Stays and Corsets through the Regency Years.
The word ‘Corset’ comes from the French word ‘corps’ for body.
Through the centuries, body wraps, stays, and corsets created varied silhouettes, sometimes flattening breasts and accentuating rounded hips.
Or, as in the Regency years, pushing up breasts and showing off bustlines beneath square-cut and low-cut necklines.
Pottery paintings in Crete, Rome, Greece, Assyria and Egypt showed women wearing body wraps, so we know wrappings of some sort had been used for body support through many centuries.
In the early 16th century, stays were simple bodices stiffened by horn, buckram, and whalebone. Center front busks were made from ivory, wood, and metal and stays were laced at the back. But the need for assistance with lacings, the expense of boning, and the fact that it would have been hard to do physical work in a stay or corset meant that only the aristocracy wore them at first.
In the 18th century, stays were supposed to create a V shaped form and support a woman’s back so whalebone was used to put in more boning and backs were longer. Eyelet holes were stitched and staggered in spacing, so stays could be spiral laced. Stays were strapless or had straps attached in the back and tied at the front sides.
Later, they began to support the bust, give a fashionable conical shape, and draw shoulders back. Eyelet holes were stitched and staggered in spacing, so stays could be spiral laced. Stays were strapless or had straps attached in the back and tied at the front sides. Later, they began to support the bust, give a fashionable conical shape, and draw shoulders back.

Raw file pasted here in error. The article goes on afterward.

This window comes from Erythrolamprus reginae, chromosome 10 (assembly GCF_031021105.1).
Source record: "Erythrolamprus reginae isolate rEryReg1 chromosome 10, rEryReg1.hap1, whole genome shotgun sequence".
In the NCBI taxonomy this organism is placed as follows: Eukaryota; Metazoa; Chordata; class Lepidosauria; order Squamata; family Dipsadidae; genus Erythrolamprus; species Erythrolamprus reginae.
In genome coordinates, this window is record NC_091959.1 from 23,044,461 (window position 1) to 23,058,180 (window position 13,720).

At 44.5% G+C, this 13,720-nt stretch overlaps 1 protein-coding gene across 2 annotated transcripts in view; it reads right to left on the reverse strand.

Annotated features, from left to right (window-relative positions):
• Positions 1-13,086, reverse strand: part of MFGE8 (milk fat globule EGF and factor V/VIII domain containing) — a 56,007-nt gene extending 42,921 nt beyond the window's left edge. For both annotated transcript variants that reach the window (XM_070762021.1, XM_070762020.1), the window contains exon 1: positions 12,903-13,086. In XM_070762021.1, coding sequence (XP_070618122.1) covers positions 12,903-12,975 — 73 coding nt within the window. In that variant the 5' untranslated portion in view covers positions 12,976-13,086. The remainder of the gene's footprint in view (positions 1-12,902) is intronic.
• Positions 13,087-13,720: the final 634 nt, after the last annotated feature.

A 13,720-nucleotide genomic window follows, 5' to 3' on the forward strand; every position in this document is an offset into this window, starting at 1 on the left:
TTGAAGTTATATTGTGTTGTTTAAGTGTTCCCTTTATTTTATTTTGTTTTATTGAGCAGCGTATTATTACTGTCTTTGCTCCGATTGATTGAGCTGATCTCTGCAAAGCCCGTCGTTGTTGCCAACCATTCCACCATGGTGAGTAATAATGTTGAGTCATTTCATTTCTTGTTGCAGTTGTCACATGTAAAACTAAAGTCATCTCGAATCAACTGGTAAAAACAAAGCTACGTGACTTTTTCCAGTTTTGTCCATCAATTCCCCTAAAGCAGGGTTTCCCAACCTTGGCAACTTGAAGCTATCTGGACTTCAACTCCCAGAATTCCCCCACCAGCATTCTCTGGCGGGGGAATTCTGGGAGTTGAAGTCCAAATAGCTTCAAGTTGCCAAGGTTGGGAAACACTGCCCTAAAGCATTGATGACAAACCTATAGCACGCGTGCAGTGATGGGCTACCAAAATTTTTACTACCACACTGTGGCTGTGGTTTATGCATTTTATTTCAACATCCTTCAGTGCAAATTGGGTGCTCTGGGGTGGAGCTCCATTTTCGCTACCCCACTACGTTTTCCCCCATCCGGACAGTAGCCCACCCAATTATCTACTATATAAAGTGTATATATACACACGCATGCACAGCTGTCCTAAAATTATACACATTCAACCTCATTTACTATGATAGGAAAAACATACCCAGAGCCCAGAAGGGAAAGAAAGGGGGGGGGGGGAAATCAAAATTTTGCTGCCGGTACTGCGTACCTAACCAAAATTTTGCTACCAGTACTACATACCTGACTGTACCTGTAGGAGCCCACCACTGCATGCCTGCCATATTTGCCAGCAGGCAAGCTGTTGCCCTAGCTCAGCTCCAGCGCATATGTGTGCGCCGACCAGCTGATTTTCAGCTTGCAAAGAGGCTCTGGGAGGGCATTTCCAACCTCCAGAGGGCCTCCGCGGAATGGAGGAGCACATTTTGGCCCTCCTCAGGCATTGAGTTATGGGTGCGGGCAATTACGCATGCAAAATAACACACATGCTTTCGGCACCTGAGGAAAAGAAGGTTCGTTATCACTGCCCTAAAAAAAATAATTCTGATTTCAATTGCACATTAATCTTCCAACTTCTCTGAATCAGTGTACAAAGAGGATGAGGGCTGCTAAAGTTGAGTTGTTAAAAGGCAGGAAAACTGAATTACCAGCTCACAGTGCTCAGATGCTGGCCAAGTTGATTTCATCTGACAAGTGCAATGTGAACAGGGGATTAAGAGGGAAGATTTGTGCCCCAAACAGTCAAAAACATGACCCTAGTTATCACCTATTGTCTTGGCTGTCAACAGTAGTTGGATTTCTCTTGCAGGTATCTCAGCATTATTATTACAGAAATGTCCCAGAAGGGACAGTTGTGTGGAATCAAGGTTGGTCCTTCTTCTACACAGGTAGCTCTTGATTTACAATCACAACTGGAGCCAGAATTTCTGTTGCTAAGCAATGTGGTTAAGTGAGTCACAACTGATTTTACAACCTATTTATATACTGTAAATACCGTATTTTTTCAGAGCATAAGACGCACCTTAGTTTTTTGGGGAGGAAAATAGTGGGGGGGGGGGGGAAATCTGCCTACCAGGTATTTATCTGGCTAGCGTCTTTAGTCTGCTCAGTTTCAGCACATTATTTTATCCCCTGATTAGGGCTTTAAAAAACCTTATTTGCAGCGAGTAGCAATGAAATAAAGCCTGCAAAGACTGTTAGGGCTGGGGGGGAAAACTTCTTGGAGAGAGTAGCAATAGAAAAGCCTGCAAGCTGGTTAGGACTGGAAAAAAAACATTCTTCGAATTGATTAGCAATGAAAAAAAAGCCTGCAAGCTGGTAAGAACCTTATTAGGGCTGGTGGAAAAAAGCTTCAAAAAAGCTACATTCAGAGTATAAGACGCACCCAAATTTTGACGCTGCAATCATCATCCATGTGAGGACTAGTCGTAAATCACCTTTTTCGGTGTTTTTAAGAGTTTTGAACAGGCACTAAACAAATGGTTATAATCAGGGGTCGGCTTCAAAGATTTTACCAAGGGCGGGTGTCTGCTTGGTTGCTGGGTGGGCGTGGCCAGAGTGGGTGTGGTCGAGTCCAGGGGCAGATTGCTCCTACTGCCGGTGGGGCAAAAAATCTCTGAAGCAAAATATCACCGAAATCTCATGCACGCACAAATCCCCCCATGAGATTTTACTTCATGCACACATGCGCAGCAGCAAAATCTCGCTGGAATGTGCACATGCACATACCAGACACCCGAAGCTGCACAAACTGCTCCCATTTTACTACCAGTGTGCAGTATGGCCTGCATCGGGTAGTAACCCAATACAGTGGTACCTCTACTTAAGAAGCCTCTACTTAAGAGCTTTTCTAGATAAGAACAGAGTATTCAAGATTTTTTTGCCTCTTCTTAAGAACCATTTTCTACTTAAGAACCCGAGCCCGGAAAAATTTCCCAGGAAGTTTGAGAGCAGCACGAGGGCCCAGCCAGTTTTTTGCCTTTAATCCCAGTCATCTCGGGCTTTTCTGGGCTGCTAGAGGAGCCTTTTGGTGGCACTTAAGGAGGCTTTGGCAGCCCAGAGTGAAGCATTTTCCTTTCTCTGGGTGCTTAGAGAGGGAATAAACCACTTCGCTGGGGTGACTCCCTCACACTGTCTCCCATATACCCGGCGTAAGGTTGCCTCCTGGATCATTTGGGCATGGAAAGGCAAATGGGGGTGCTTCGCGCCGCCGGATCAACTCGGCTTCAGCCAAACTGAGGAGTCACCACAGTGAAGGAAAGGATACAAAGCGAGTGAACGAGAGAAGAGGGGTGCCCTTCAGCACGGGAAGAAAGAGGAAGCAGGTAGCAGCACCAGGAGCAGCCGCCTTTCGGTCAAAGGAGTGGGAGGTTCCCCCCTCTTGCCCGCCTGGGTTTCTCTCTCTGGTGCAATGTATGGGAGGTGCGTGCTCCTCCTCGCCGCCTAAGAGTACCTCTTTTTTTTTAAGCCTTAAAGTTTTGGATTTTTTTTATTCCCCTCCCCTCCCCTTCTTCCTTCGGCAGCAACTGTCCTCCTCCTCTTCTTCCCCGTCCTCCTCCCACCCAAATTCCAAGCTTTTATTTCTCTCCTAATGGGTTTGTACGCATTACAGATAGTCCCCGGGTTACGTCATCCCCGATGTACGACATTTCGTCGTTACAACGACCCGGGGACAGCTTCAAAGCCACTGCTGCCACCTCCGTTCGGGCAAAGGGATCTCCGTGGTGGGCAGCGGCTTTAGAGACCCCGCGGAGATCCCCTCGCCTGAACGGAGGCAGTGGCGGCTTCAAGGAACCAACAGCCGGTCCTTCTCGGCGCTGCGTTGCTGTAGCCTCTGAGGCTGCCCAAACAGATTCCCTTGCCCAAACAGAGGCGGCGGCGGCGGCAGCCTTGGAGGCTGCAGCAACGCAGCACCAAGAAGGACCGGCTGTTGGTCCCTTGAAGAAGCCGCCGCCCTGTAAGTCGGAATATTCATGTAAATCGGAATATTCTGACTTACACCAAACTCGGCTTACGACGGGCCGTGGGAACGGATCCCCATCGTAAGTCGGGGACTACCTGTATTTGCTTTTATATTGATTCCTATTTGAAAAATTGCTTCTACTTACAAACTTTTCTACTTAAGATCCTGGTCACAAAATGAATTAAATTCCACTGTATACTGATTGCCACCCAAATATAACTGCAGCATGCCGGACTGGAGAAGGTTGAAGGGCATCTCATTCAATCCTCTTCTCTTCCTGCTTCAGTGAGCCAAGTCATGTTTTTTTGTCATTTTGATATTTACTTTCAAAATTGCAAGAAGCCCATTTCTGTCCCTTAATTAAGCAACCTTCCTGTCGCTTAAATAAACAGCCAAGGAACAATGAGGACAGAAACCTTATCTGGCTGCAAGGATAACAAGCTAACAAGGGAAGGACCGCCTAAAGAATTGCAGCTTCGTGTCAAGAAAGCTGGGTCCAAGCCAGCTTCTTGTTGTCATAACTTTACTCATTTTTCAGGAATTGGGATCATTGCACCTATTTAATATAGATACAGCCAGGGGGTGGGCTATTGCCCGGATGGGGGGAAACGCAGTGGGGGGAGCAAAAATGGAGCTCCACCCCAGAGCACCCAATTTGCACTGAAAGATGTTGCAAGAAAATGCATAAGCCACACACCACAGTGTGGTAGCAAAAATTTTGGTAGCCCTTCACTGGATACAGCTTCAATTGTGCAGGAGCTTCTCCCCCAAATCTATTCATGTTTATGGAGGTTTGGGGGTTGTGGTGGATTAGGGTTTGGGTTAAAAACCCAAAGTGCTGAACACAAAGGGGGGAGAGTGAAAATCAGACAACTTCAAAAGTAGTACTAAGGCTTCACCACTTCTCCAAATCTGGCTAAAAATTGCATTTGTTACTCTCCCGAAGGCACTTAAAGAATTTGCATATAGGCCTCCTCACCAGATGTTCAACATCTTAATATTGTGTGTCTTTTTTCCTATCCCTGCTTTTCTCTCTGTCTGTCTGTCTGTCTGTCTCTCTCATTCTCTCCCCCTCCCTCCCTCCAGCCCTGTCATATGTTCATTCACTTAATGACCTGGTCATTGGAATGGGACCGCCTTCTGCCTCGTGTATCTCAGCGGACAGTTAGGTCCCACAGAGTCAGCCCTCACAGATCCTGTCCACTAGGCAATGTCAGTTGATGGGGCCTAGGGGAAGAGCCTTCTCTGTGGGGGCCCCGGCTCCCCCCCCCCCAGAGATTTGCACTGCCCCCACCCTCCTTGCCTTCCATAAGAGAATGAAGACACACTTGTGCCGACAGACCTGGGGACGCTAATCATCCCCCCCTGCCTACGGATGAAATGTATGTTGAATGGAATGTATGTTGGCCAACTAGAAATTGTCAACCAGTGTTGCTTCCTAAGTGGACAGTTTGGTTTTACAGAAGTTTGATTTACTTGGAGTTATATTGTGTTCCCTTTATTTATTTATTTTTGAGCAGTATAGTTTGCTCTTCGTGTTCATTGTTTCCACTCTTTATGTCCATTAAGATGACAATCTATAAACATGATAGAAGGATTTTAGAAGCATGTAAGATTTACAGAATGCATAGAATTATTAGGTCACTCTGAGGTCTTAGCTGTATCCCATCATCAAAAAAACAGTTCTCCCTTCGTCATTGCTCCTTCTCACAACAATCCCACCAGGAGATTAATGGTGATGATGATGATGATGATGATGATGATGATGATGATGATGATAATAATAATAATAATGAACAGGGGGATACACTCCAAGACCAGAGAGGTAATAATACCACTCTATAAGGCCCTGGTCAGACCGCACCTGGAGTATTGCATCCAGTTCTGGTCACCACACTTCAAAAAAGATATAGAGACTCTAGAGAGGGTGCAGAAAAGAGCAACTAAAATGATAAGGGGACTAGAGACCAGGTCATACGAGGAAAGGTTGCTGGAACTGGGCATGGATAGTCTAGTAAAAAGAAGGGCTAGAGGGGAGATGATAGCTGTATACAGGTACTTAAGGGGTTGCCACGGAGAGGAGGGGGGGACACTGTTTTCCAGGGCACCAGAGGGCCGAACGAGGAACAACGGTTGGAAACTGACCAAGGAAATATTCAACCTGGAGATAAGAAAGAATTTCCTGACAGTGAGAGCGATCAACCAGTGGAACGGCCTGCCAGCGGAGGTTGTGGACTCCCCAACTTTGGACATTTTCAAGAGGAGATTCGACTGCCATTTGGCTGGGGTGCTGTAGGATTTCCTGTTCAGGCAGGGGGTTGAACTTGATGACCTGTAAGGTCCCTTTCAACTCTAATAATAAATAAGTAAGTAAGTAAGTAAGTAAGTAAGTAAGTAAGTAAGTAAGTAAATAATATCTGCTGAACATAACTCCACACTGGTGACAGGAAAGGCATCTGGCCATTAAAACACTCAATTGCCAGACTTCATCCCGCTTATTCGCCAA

In the late 18th and early 19th centuries, corsets changed to become an undergarment mainly worn to support the breasts and show a slimmer torso under Empire style gowns.
Gathering information on corsets used through the Regency Era is difficult as underwear wasn’t shown in British publications and only occasionally seen in French magazines so most of our knowledge is through
actual garments, especially those donated to museums. But rare stays/corsets have survived that show front fastenings so our heroine
After the Regency, corsets created the typical hourglass silhouette we associate with the Victorian Era, with a full bosom, rounded hips, and waists that were laced tighter and tighter over the years. Like previous corsets, Victorian corsets were cotton, boned with steel or whale bone, laced at the back, and with tiny hooks and eyes up the front.
Formal portraits show that not all women wore a corset, though for those that wore tight corsets there were physical and medical dangers.
Ribs were displaced and in extreme cases overlapped or might break and damage the liver. Ladies ate in tiny bites, as their compressed stomachs didn’t cope well with digestion and ladies were often constipated.
Fainting was often from increased pressure on the heart and lungs that could never inflate fully and hence the naming of a ‘Fainting Couch’.
And though women from these eras didn’t realize it, they were jeopardizing the very functions that women were supposedly made for and married for: pregnancy, childbirth, and lactation.
Tight lacings damaged the uterus, caused miscarriages, and suppressed nipples so lactation was difficult, or impossible, and breasts became infected. No wonder ladies employed wet nurses!